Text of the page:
The man let go of Jason’s neck, grabbed his wrists, and pinned them together with one big hand. Jason coughed and gagged, his throat raw, unable to shout for help as he gasped for air. Then the man got Jason’s jeans open and began tugging them down, off his hips, exposing him. Jason’s anger and fear blazed into pure panic. Even immobilized by the thick body over him, he continued struggling. The man turned him, flipped him, and he found himself lying facedown on a bare, dusty mattress, still unable to move. His jeans and underwear were down, tangled around his ankles. The man forced Jason’s knees apart with his own, pinned Jason’s head to the mattress with a thick forearm across the back of his neck.
Jason couldn’t fight anymore. He couldn’t move. He could barely breathe. He felt the anxious fumbling of the man’s hand against his bare butt as the man worked his own pants open. Jason still refused to surrender. He protested what was about to happen in the only way left to him; he broke into angry, bitter sobs.
He cried, his chest heaving. The tears burned his eyes and his throat as if made into acid by his helpless rage. He cried, and the man suddenly stopped moving. Time seemed to alter, flowing on without them, leaving them behind and trapped in that awful, awkward tableau.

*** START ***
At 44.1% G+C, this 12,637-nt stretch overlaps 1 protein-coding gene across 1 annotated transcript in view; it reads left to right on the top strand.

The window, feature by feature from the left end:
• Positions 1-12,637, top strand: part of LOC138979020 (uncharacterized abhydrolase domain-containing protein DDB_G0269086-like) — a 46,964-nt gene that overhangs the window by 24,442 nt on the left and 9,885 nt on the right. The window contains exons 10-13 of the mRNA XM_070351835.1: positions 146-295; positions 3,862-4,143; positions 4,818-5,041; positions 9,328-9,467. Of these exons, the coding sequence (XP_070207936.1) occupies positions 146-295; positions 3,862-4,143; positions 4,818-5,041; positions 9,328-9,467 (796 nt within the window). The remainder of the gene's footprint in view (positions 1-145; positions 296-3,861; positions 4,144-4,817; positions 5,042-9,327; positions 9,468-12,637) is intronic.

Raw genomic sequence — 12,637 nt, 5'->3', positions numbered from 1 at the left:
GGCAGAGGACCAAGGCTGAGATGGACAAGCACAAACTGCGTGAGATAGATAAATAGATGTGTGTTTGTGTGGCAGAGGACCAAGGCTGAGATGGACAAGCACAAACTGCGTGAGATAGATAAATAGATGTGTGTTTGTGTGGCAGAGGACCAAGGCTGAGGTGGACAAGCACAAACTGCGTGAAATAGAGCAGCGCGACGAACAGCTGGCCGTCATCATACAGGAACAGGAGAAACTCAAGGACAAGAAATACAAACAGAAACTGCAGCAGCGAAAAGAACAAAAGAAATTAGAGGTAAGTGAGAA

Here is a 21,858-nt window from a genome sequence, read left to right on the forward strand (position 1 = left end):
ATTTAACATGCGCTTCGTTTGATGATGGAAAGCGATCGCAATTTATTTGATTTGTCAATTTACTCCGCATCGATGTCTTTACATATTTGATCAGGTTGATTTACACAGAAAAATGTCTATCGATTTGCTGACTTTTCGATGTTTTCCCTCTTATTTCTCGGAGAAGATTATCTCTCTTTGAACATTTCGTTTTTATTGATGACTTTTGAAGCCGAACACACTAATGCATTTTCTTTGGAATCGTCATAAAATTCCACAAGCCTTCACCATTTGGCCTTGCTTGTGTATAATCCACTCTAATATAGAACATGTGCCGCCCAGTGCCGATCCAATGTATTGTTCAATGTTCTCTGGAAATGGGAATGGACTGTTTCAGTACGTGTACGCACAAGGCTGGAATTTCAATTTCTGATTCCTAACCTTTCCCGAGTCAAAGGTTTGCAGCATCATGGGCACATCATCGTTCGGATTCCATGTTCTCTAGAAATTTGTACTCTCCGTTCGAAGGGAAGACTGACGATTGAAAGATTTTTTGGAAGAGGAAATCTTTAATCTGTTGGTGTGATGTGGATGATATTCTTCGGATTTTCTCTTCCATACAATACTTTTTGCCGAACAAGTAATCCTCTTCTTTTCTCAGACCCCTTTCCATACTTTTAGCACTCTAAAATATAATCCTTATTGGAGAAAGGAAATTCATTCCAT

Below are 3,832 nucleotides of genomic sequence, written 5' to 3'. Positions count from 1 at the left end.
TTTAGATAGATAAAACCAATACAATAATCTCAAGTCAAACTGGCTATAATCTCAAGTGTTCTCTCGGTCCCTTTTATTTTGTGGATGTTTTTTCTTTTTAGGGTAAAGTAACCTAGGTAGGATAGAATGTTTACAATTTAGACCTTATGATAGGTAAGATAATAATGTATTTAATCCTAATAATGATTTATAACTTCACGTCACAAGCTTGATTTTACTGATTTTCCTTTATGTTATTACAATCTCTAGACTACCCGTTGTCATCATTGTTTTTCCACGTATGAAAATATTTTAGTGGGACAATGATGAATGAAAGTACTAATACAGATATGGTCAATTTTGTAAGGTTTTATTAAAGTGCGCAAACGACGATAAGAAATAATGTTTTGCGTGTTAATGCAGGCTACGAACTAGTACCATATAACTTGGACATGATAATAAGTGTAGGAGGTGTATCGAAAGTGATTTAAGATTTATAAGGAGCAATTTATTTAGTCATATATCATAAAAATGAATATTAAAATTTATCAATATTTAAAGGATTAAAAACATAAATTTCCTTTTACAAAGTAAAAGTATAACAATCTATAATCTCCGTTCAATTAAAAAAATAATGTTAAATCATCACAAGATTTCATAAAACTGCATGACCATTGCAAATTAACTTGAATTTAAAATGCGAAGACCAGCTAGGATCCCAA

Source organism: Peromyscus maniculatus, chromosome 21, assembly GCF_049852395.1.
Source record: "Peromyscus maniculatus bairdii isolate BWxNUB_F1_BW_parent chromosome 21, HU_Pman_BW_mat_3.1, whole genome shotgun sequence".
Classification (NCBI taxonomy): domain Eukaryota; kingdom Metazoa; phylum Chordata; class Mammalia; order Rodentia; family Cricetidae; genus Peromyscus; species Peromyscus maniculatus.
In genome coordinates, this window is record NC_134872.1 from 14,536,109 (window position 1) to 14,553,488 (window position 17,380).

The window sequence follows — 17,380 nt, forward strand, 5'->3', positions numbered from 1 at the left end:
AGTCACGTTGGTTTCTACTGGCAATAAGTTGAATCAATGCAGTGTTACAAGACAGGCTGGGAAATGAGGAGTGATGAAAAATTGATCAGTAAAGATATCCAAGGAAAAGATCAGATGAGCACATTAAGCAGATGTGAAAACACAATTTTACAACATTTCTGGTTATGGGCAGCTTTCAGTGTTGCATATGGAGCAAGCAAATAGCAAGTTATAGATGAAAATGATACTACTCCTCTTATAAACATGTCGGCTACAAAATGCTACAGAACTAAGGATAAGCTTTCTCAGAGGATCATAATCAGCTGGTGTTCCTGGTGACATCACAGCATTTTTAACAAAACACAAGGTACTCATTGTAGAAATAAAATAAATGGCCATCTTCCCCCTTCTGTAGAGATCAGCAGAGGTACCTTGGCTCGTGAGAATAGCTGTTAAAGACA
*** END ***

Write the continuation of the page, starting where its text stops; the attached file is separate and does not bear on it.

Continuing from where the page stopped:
Then, slowly, gradually, the man climbed off without raping him. Immediately, Jason rolled off the mattress and pushed himself up against the wall of the compartment, still sobbing. As he struggled to get his pants and underwear up, he glared at the man through his tears. The man backed away, eyes down, mumbling that he was sorry.
The man said they were only ten miles outside of New Hanover. He said he would finish driving Jason there. Jason said he just wanted to get out of the truck. Looking guilty and ashamed, the man climbed back into the cab of the truck and opened the door for him. When Jason was outside, standing on the dusty berm of the highway in the cool night air, the man tried to give him some money. Men had offered him money for sex before. As badly as he needed cash, Jason had always refused. He was afraid of the men and what they wanted. He was afraid to be touched and disgusted at the idea of selling himself. He refused the truck driver’s money, which the man probably offered in hopes of keeping him from going to the police. There was no chance of that; Jason feared the police too.
He retreated into the woods as the truck driver drove off. He stayed hidden in the forest for nearly two days, shaken, afraid, sitting sleepless among the fallen, brittle brown leaves until thirst and hunger forced him to move on to New Hanover, where he finally found a semblance of stability and sanctuary.